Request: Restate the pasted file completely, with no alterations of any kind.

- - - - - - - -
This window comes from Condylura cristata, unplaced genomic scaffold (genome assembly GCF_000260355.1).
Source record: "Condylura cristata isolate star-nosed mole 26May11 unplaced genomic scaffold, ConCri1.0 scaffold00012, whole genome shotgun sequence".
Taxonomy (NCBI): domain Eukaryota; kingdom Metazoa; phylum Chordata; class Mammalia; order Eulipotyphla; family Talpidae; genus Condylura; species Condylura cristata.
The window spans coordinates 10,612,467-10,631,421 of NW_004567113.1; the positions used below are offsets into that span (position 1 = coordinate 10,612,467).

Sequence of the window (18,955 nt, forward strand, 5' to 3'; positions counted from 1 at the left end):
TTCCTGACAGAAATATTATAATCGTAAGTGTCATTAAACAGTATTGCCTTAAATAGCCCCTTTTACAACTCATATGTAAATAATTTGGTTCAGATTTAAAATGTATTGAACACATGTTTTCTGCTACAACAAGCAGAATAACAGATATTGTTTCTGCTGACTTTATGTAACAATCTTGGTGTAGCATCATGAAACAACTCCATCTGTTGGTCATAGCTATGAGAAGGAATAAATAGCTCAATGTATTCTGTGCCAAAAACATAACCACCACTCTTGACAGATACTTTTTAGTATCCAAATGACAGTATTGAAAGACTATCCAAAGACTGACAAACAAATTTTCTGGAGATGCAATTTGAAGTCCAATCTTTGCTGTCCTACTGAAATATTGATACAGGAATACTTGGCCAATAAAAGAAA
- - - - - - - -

This window comes from Condylura cristata, unplaced genomic scaffold (genome assembly GCF_000260355.1).
Source record: "Condylura cristata isolate star-nosed mole 26May11 unplaced genomic scaffold, ConCri1.0 scaffold00012, whole genome shotgun sequence".
Taxonomy (NCBI): domain Eukaryota; kingdom Metazoa; phylum Chordata; class Mammalia; order Eulipotyphla; family Talpidae; genus Condylura; species Condylura cristata.
The window spans coordinates 10,612,467-10,631,421 of NW_004567113.1; the positions used below are offsets into that span (position 1 = coordinate 10,612,467).

Sequence of the window (18,955 nt, forward strand, 5' to 3'; positions counted from 1 at the left end):
TTCCTGACAGAAATATTATAATCGTAAGTGTCATTAAACAGTATTGCCTTAAATAGCCCCTTTTACAACTCATATGTAAATAATTTGGTTCAGATTTAAAATGTATTGAACACATGTTTTCTGCTACAACAAGCAGAATAACAGATATTGTTTCTGCTGACTTTATGTAACAATCTTGGTGTAGCATCATGAAACAACTCCATCTGTTGGTCATAGCTATGAGAAGGAATAAATAGCTCAATGTATTCTGTGCCAAAAACATAACCACCACTCTTGACAGATACTTTTTAGTATCCAAATGACAGTATTGAAAGACTATCCAAAGACTGACAAACAAATTTTCTGGAGATGCAATTTGAAGTCCAATCTTTGCTGTCCTACTGAAATATTGATACAGGAATACTTGGCCAATAAAAGAAA